At first the canyon was more rugged, with rocky walls.
Eventually, when we got closer to Otter Creek Reservoir, it leveled out
a fair amount. There were a number of places we had to gear down
all the way, but those places weren't that common, and didn't last that
long. In the flatter places nearer to the reservoir, there were
hills to gear-down for, followed by fairly flat areas. We cycled
over one of these, and the RV-park at Otter Creek Reservoir came into
I knew from research on the internet that there was a cafe there, so we
cycled into the RV park. This, of course, was one of those short
hills that we had to gear all the way down for, but the steak dinner I
had there was well worth the effort. Besides, we needed to refill
our water containers.
The cafe at Otter Creek Reservoir (the white building to the left of
Refreshed, we continued our journey, now turning north toward
Koosharem, 26 miles away.
We were immediately surprised by a really steep, long hill, heading
north, on the west side of the reservoir. We geared down and got
over it, enjoying a nice downhill glide on the other side, only to
re-climb that same elevation and more in the next hill.
This cycle repeated itself over and over again, while still generally
climbing. To make it more difficult, we had a significant
headwind. Malcolm commented that this was the sort of terrain we
ought to be putting a lot of miles behind us, but the headwind
prevented us from making good time.
Up-and-down, generally climbing, west of Otter Creek Reservoir
Soon we had passed the small town of Angle, at the north end of the
reservoir. This is empty, desolate high-desert scenery, with
mountains on either side, but sagebrush in the valley. The valley
seemed to go on forever, an emptiness devoid of any towns.
A narrow section of the valley (small stream below), heading uphill
& north to Koosharem
This road (highway 62) is little-used, so the traffic was no
problem. As you can see, the shoulders are narrow, but with the
light traffic it didn't matter.
With all the ups-and-downs of the road, the total climb was 3,148 feet
(where I was expecting only 950 feet). I had been ignoring the
drop and climb numbers on the profile I printed from the topo-map
software tool because I though it was unaware of road-cuts.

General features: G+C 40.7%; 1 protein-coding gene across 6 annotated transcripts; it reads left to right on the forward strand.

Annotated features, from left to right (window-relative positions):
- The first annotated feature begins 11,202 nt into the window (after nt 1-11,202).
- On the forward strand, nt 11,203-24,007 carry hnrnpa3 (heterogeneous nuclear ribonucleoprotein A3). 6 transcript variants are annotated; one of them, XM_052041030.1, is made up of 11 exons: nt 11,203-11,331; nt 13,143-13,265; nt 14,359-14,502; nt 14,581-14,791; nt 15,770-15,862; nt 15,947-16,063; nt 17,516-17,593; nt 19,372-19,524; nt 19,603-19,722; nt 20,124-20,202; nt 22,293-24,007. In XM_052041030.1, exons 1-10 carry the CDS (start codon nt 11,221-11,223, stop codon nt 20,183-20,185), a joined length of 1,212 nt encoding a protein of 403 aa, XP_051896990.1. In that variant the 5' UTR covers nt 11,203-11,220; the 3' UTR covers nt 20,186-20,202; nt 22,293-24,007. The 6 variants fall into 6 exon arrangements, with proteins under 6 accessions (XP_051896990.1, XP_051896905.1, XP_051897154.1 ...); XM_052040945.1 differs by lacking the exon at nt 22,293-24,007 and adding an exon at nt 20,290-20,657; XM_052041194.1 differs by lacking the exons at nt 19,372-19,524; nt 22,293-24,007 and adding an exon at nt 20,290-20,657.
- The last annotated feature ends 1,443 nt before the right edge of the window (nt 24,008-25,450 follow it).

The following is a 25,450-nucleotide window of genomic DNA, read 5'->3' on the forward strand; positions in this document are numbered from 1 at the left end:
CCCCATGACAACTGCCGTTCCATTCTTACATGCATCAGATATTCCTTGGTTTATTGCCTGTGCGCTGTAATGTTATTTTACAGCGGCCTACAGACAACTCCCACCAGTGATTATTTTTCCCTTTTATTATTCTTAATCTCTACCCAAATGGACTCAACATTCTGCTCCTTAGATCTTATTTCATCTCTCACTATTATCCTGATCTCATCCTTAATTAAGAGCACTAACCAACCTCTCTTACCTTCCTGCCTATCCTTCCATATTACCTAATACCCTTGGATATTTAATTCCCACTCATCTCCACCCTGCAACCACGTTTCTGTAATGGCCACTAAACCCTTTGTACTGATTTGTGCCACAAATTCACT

Ignoring that key data was the main cause of my planning a trip beyond
The headwind was a pain, making it worse, but the wind direction is
'the luck of the draw', and you just have to put up with what you
There were more and more hills, and even the last stretch toward
Koosharem kept us climbing, and the climb continued even inside the
town. By the time we reached Koosharem, we were totally
exhausted, and I didn't know at the time we had just completed a 3,148
Entering Koosharem - it's still uphill!
I have never before been to the town of Koosharem, though I grew up in
central Utah. The name of the town is the Native American word
for 'red clover'. I have seen the town many times from high
above, the view being like that out of the window of an airplane, from
the Fish Lake road.
Though I had never been there, I knew from the internet that there was
a motel there, and (given how tired and sore we were) I wanted to stay
there. By the time we had our room though, the restaurant across
the street had closed, and the store a block down the street had also
To help us (and another person staying there) out, the motel owner
called the owner of the store, and he went down and re-opened the store
just for us!
The store (Grass Valley Mercantile), the picture actually taken in the
Inside the store
We ate the food purchased in the store in our room, but we were worried
about the days to come. We were totally exhausted, and this was
only a 950 foot climb. Tomorrow we had a 1,500 foot climb, and
the day after that, we had a 3,000 foot climb. Chances were also
that on the morrow, the wind would be from the more typical southwest
direction, so we would again have a headwind. Why were we so
tired from a 950 foot climb?
The motel was nice, and a chance for a comfortable sleep, and a bath to
relax aching muscles and take off the road-dust. I would not
allow myself to decide to give up on the trip until I had gotten a good
night's sleep, even though we were both discouraged.
In the night, I pondered over why we were so tired, and my mind (in
going over many details), remembered the climb and drop figures in the
profiles we had with us, having printed them out. I thought of
the possibility of doing the climb the next day, but not going down the
other side (but returning) if it was too close to our physical
limits. I went back to sleep, and slept well.
On this day, we had cycled 43.6 miles (including some back-and forth in
Koosharem). The bicycles had been moving for 5 hours and 58
minutes. It had taken us 9 hours and 35 minutes to do it.
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